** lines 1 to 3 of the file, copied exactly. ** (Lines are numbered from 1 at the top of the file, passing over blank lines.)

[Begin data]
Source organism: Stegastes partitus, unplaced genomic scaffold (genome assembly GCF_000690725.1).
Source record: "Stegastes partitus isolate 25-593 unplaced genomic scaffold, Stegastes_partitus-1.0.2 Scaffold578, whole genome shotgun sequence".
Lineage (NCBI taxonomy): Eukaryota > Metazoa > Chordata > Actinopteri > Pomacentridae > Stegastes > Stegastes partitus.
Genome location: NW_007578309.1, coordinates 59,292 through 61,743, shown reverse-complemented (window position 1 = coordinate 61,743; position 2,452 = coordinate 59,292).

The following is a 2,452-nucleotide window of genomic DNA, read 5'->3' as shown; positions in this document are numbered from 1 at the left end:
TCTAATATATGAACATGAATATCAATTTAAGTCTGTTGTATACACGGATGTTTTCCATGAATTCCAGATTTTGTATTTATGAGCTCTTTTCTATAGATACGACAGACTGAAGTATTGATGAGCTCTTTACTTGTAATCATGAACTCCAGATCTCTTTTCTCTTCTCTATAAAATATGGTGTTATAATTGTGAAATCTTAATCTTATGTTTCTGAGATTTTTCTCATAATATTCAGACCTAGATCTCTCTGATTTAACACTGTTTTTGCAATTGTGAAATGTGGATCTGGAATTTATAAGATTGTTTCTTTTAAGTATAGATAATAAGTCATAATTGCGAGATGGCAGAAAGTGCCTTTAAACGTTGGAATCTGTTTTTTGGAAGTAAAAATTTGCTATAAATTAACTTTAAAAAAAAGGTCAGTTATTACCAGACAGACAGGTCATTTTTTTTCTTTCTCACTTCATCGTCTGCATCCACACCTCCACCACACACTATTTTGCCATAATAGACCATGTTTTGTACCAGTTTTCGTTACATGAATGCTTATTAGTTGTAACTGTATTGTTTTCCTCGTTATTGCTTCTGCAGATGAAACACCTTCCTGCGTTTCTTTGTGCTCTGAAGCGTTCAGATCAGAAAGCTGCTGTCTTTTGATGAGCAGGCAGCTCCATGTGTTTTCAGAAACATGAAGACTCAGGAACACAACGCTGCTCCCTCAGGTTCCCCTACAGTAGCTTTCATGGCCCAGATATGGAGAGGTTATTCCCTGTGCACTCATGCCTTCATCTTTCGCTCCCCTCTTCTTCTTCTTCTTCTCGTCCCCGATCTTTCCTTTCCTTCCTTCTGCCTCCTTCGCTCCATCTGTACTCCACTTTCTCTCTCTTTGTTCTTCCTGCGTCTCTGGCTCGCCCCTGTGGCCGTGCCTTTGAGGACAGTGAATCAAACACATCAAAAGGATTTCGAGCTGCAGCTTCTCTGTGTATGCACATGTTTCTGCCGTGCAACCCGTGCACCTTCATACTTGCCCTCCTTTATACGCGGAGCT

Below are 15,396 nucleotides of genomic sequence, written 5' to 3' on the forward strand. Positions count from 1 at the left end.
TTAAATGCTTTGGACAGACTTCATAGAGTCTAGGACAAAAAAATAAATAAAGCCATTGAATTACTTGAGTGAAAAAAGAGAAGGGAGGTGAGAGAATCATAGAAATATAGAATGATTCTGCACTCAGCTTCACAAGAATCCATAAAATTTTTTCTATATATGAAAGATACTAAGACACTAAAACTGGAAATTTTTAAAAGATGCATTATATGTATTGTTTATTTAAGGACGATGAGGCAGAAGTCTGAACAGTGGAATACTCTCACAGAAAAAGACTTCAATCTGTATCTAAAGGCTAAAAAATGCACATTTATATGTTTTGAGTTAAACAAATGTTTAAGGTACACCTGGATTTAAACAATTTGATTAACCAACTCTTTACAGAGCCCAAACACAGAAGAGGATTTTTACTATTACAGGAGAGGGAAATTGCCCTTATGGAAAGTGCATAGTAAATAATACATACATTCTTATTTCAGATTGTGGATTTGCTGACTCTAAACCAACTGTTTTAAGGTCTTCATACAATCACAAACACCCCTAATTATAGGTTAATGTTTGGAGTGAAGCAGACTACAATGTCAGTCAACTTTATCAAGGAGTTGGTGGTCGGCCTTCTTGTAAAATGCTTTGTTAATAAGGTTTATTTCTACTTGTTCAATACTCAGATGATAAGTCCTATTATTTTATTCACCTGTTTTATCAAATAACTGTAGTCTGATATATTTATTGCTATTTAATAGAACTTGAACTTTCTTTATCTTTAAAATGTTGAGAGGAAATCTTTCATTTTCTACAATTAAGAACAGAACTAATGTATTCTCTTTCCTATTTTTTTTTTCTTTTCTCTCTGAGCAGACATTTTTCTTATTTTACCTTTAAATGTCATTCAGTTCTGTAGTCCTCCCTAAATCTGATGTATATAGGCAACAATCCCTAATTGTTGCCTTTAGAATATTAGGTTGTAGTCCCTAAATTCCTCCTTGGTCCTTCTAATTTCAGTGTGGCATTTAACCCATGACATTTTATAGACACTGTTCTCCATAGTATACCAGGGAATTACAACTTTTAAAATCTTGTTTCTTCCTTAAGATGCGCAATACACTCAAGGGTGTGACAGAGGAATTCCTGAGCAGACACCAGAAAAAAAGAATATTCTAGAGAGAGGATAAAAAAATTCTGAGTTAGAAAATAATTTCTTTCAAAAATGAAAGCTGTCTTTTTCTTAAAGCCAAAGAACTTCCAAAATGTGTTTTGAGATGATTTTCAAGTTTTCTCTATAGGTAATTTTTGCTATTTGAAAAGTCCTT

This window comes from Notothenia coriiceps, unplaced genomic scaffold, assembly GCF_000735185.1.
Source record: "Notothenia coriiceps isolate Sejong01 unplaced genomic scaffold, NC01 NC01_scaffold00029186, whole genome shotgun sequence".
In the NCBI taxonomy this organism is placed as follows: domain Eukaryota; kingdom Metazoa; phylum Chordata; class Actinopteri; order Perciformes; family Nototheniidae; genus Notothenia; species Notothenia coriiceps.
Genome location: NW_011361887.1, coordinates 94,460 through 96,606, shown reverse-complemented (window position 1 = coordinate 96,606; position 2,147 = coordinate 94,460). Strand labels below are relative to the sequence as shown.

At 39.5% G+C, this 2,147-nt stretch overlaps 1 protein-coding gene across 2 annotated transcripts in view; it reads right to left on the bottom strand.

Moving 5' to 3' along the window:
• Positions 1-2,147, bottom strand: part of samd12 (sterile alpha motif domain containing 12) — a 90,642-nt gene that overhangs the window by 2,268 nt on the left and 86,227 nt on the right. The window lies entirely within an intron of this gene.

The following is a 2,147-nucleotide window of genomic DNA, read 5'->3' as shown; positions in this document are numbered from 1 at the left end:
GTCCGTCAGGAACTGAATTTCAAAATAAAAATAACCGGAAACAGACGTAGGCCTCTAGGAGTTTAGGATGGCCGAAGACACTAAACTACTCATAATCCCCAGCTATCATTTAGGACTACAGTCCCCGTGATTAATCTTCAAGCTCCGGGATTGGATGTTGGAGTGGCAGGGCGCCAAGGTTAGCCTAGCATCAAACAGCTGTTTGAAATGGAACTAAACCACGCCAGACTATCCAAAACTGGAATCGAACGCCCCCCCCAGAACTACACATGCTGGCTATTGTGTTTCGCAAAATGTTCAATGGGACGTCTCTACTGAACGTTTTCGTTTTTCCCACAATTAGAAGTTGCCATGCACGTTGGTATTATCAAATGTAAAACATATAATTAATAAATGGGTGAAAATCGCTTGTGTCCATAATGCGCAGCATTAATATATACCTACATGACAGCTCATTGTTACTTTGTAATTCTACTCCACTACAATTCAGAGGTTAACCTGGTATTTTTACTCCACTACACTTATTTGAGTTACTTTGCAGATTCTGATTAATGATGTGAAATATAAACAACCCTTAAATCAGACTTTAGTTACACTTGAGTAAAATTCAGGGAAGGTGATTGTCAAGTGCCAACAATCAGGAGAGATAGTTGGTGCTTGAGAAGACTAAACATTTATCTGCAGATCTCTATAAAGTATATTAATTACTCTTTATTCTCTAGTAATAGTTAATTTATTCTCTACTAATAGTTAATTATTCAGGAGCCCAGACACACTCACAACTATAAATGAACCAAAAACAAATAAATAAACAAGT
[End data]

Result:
Source organism: Stegastes partitus, unplaced genomic scaffold (genome assembly GCF_000690725.1).
Source record: "Stegastes partitus isolate 25-593 unplaced genomic scaffold, Stegastes_partitus-1.0.2 Scaffold578, whole genome shotgun sequence".
Lineage (NCBI taxonomy): Eukaryota > Metazoa > Chordata > Actinopteri > Pomacentridae > Stegastes > Stegastes partitus.